Efforts and courage are not enough without purpose and direction. John F. Kennedy
Do we understand the core, the reason for our project to exist?
I must admit that in the first companies I worked I had absolutely no idea why I was there, what was my contribution to the team. Of course I was benefited from the commercial transaction: “I get paid for doing this tasks from 9 AM to 6 PM”. I barely knew about the individual and collective goals they had set for me, or how they were related to the job I was doing.
When I started to design my life purpose, my own definition of why I am here and who I am, and the usual existential questioning that come with the age and maturity of our being, I was able to answer which my real purpose is. That is why I know for sure it is not easy to realize how we fit within a company.
It seems obvious that if we have a vision we can go further. The situation is similar to going on vacations: we first decide where we want to go, then check out the resources we have (or need) and make a plan. We list: who are we going with, our budget, clothing, roadmap, means of transport.
The purpose of having a purpose
In this word puzzle I want to express the importance of knowing where we are going to. Reading about the IBM beginning I discovered the founder, Tom Watson, was sure the success of his company was attributable to his original vision. From the early stages of the development of IBM he knew exactly where he wanted to be in the future (why, what for). That clarity of the idea took he and his team to act accordingly and define an action plan to make their dreams come true (how, what). He checked his vision against the results every day; if they didn’t match with the expected he made some adjustments.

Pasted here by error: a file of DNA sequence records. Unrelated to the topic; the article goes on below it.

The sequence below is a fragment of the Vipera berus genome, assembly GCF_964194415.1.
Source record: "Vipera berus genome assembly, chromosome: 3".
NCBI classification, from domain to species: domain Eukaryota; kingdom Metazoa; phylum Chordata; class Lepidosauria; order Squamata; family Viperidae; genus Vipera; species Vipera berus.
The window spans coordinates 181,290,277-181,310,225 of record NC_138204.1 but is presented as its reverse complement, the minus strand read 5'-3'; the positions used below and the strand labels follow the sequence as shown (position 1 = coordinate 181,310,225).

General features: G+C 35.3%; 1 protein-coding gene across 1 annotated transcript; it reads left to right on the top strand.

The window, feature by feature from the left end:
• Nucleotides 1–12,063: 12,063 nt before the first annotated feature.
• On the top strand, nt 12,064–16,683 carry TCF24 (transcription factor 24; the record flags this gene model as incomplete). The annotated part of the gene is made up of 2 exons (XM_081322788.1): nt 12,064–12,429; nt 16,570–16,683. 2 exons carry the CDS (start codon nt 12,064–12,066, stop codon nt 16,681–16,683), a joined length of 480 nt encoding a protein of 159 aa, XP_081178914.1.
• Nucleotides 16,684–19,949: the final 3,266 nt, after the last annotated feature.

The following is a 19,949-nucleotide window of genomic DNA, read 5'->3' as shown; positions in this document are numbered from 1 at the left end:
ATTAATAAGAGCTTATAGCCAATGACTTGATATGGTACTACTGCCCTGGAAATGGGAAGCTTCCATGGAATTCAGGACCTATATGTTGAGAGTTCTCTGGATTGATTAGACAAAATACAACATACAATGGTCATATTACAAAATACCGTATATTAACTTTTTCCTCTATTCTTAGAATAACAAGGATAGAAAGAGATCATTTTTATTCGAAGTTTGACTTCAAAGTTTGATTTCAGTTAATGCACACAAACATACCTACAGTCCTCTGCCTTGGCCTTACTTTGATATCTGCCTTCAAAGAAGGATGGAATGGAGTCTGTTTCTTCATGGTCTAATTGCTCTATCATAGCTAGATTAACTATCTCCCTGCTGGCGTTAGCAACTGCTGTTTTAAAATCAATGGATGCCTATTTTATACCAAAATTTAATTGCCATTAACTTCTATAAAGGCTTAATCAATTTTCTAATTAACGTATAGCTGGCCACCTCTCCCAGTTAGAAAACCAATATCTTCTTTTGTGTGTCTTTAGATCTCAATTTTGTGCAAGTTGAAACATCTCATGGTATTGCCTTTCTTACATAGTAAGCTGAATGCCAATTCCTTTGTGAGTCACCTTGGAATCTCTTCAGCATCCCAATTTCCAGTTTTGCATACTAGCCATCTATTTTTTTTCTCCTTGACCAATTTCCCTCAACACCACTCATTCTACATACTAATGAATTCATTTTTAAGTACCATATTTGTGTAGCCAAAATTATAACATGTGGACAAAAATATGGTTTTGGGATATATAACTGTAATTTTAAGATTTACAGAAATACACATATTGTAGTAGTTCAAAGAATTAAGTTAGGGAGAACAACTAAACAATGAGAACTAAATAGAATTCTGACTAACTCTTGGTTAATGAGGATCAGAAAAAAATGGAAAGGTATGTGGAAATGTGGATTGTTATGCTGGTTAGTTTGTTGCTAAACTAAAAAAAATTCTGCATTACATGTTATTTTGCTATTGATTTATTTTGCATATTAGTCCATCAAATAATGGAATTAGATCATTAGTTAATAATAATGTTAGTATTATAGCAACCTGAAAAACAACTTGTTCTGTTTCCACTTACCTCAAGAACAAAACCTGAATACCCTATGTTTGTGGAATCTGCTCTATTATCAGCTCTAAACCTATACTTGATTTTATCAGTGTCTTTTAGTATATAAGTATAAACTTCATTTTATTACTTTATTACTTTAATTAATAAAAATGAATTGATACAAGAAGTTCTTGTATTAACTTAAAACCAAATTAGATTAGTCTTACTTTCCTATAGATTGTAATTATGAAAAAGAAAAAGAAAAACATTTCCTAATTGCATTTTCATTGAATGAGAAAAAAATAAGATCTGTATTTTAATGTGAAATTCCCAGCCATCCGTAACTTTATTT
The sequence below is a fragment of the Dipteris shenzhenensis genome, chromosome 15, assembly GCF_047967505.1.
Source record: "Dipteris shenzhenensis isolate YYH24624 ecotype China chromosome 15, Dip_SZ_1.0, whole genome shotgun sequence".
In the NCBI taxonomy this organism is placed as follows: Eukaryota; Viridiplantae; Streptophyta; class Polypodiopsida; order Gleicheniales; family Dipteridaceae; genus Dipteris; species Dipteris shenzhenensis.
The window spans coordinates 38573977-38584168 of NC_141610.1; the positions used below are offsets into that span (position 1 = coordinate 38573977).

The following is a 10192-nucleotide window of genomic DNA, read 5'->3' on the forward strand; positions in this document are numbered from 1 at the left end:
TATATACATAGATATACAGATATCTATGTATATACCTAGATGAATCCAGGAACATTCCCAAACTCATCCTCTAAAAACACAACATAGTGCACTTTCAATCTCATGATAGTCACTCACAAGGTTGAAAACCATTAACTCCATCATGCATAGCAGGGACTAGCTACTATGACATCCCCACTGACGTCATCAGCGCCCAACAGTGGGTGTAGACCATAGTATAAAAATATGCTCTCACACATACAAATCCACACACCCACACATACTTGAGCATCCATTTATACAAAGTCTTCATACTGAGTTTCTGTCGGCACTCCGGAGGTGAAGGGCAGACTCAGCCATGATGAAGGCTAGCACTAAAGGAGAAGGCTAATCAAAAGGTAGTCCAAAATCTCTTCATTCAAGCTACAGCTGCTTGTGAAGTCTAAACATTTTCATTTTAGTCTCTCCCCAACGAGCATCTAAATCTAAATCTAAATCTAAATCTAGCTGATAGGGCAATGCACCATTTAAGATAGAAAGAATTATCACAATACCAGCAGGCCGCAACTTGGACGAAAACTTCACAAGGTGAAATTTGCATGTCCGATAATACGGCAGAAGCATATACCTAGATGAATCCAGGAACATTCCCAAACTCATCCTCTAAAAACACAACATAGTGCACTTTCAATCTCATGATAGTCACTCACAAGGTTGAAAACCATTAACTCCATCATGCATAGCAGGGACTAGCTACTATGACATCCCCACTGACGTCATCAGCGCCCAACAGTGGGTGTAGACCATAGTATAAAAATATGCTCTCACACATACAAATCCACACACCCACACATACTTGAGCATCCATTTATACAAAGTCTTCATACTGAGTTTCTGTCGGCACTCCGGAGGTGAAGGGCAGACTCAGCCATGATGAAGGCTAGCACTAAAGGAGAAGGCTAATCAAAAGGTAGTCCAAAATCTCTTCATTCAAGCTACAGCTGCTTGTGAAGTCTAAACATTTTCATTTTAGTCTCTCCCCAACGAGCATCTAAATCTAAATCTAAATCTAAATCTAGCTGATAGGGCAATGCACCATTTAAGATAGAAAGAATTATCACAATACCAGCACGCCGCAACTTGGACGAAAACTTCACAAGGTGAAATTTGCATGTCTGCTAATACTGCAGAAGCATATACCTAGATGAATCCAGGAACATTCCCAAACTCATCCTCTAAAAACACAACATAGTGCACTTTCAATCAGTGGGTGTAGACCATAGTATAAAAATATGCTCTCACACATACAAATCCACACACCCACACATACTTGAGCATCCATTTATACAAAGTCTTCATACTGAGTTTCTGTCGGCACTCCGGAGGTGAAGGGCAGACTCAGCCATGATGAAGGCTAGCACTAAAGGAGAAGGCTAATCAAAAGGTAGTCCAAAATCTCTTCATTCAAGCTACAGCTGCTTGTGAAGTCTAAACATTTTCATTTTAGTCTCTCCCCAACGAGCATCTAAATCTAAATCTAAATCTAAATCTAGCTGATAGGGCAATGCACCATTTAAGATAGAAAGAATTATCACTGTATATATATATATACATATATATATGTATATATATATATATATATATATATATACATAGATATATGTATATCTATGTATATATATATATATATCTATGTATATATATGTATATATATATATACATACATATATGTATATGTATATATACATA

How can we communicate our purpose to the rest of the people?
I don’t recall any boss or leader telling us about the organizational goals, the project goals or the team goals. If we don’t tell the people our vision as project leaders to the team we are setting boundaries to their productivity. If they are not aware of what it is expected from them individually and as a group how will they ever meet the objectives?
I suggest before starting any project for the team to meet and figure out together a common set of goals and rules, a manifesto. Why is our guide.
Why automatically sets up our mind to what and how.
An agile team purpose
The why represents a shared mission within a team aligned with their values and the culture of the company. The how includes our processes the way we do things and that is understood by the whole team and the what is the reason we work, we are there to satisfy our customer’s needs.
Simon Sinek speaks about our purpose and its importance to see further than tasks and processes, to start with WHY. I like better what for instead of why, because when we ask why we can justify our behaviour and make up excuses (the cause-effect kind of excuses). On the other hand, what for is more specific, goal oriented.
For example, when we ask why some excuses may arise “I do this because my father used to say…” And when we ask what are we doing something for we must answer with a purpose. “I am doing this to” get a specific result in the future.
Here is Simon Sinek highlighting the benefits of asking yourselves (you and your team) WHY (using the same golden circle):